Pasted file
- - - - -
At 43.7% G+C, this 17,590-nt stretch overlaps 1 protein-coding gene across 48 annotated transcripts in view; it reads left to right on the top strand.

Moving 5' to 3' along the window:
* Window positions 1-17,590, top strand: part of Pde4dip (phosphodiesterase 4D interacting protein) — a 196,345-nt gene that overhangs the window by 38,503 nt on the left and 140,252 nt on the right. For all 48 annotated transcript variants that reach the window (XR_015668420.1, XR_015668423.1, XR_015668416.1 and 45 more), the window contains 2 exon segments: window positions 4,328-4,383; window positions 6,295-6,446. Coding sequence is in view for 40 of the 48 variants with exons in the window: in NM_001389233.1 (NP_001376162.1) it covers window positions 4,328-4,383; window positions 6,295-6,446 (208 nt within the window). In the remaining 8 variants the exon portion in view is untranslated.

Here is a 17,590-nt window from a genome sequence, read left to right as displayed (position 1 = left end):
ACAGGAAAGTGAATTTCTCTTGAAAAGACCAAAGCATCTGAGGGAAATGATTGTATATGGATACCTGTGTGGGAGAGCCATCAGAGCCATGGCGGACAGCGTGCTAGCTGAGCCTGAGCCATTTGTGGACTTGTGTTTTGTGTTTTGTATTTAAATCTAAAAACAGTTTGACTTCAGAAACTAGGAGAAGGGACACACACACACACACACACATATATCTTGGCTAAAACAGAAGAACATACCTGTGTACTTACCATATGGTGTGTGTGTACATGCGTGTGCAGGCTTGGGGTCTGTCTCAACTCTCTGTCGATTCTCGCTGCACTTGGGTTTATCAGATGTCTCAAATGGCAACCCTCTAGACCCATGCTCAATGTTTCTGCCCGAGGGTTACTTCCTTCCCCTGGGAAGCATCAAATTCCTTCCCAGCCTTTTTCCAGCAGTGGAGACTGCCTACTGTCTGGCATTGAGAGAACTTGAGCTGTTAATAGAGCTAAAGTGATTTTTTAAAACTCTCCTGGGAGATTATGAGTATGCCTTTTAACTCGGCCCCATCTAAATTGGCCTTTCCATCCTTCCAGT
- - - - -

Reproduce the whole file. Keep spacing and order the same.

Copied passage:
At 43.7% G+C, this 17,590-nt stretch overlaps 1 protein-coding gene across 48 annotated transcripts in view; it reads left to right on the top strand.

Moving 5' to 3' along the window:
* Window positions 1-17,590, top strand: part of Pde4dip (phosphodiesterase 4D interacting protein) — a 196,345-nt gene that overhangs the window by 38,503 nt on the left and 140,252 nt on the right. For all 48 annotated transcript variants that reach the window (XR_015668420.1, XR_015668423.1, XR_015668416.1 and 45 more), the window contains 2 exon segments: window positions 4,328-4,383; window positions 6,295-6,446. Coding sequence is in view for 40 of the 48 variants with exons in the window: in NM_001389233.1 (NP_001376162.1) it covers window positions 4,328-4,383; window positions 6,295-6,446 (208 nt within the window). In the remaining 8 variants the exon portion in view is untranslated.

Here is a 17,590-nt window from a genome sequence, read left to right as displayed (position 1 = left end):
ACAGGAAAGTGAATTTCTCTTGAAAAGACCAAAGCATCTGAGGGAAATGATTGTATATGGATACCTGTGTGGGAGAGCCATCAGAGCCATGGCGGACAGCGTGCTAGCTGAGCCTGAGCCATTTGTGGACTTGTGTTTTGTGTTTTGTATTTAAATCTAAAAACAGTTTGACTTCAGAAACTAGGAGAAGGGACACACACACACACACACACATATATCTTGGCTAAAACAGAAGAACATACCTGTGTACTTACCATATGGTGTGTGTGTACATGCGTGTGCAGGCTTGGGGTCTGTCTCAACTCTCTGTCGATTCTCGCTGCACTTGGGTTTATCAGATGTCTCAAATGGCAACCCTCTAGACCCATGCTCAATGTTTCTGCCCGAGGGTTACTTCCTTCCCCTGGGAAGCATCAAATTCCTTCCCAGCCTTTTTCCAGCAGTGGAGACTGCCTACTGTCTGGCATTGAGAGAACTTGAGCTGTTAATAGAGCTAAAGTGATTTTTTAAAACTCTCCTGGGAGATTATGAGTATGCCTTTTAACTCGGCCCCATCTAAATTGGCCTTTCCATCCTTCCAGT